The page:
Venturing into MACROs so . . .
This week's Critter is tiny.
Photuris pensylvanica, known by the common names Pennsylvania firefly, lightning bug,[ and (in its larval state) glowworm, is a species of firefly from the United States and Canada.
An iconic symbol of summer — the flashing firefly — is disappearing nationally but appears to be alive, well and thriving in Western Pennsylvania, according to experts.
• The firefly — officially named “Photuris pennsylvanica” — is Pennsylvania's state insect.
• The greenish-yellow light glows from the firefly's abdomen, the result of a chemical reaction.
• Fireflies use their light as a warning to predators at night and as part of a mating ritual.
• The glowing portion of fireflies was once used in medical research to track proteins in researching cystic fibrosis, cancer and multiple sclerosis. Now those materials are made synthetically.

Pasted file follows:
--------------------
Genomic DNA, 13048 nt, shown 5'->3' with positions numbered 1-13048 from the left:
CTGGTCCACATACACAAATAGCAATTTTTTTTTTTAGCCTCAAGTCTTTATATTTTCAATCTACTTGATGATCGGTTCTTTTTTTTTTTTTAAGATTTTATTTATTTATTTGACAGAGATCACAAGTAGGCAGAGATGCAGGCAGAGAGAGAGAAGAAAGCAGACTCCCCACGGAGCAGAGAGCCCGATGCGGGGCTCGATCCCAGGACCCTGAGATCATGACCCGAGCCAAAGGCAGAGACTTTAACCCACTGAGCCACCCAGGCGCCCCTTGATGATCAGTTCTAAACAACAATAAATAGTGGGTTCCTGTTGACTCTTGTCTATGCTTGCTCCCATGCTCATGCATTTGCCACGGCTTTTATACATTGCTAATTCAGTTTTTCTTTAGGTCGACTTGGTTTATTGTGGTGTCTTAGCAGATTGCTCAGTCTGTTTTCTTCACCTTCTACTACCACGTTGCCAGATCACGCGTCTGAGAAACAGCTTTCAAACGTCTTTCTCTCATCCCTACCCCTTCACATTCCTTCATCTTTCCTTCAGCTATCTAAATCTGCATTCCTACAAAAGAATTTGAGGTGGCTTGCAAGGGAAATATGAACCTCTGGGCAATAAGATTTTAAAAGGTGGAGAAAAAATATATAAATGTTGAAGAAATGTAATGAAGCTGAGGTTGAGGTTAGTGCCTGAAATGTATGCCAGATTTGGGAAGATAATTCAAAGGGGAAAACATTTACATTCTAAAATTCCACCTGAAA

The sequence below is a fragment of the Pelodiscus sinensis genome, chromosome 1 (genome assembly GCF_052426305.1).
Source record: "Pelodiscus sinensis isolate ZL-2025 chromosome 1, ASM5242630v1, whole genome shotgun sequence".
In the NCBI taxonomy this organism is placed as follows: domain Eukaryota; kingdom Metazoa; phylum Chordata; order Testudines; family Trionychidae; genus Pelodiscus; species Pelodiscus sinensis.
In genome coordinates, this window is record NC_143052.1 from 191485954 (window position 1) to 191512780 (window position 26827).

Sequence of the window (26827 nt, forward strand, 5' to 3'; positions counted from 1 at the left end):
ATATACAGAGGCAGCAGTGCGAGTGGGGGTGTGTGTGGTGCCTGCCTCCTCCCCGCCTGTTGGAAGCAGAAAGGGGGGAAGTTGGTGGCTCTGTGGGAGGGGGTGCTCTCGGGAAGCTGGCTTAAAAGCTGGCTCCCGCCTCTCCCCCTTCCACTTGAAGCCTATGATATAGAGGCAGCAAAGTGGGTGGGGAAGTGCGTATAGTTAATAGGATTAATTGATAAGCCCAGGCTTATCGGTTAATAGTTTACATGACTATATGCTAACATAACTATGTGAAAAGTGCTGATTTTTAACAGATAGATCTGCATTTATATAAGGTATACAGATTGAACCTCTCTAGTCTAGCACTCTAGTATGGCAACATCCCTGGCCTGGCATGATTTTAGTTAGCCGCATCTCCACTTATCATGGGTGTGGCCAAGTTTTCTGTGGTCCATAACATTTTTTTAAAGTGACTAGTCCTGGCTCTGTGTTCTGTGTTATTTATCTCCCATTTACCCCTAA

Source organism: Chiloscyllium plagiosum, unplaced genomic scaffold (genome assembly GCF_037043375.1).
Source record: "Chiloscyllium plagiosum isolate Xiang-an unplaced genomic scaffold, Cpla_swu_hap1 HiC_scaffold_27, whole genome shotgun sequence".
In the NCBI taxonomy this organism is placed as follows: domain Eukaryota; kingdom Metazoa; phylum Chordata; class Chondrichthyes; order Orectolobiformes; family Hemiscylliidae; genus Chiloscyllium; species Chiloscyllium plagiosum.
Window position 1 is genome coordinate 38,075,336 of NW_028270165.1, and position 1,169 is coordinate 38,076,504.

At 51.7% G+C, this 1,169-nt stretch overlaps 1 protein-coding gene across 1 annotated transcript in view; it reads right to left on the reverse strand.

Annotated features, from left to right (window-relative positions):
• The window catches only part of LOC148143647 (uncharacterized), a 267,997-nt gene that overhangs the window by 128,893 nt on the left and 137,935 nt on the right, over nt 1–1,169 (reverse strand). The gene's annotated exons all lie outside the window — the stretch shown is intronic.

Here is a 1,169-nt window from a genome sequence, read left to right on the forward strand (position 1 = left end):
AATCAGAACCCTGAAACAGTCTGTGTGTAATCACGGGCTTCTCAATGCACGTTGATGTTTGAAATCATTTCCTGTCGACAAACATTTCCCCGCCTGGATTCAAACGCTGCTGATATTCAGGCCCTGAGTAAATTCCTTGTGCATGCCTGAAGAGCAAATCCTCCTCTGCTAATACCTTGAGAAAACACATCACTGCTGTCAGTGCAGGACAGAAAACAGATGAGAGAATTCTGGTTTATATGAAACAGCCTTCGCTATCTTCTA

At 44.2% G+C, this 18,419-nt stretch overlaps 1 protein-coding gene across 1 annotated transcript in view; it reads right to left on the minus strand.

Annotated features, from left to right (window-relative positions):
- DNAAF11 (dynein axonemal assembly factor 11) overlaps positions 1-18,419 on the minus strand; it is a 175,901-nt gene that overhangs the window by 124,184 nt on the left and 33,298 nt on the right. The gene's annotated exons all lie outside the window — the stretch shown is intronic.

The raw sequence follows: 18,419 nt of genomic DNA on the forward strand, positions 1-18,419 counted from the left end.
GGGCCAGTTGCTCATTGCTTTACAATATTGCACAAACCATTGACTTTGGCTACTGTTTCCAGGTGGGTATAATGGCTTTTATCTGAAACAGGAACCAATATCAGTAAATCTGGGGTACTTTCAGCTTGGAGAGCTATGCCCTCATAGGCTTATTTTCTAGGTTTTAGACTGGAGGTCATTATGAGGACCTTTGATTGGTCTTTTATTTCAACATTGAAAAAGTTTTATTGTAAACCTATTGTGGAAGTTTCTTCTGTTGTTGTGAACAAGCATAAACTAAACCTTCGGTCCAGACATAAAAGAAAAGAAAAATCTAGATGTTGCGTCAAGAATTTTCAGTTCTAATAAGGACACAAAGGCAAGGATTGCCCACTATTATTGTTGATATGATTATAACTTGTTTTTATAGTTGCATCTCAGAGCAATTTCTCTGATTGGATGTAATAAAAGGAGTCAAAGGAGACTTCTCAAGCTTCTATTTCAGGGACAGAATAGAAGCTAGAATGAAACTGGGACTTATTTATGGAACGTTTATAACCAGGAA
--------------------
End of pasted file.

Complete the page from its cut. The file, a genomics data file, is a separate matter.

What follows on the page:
• Firefly season in Pennsylvania usually runs through the mid-summer.
Whether you know them as Lightning Bugs or Fireflies, these are beneficial insects. They don't bite, they have no pincers, they don't attack, they don't carry disease, they are not poisonous, they don't even fly very fast. The larvae of most species are specialized predators and feed on other insect larvae, snails and slugs. (They are also reported to feed on earthworms.)
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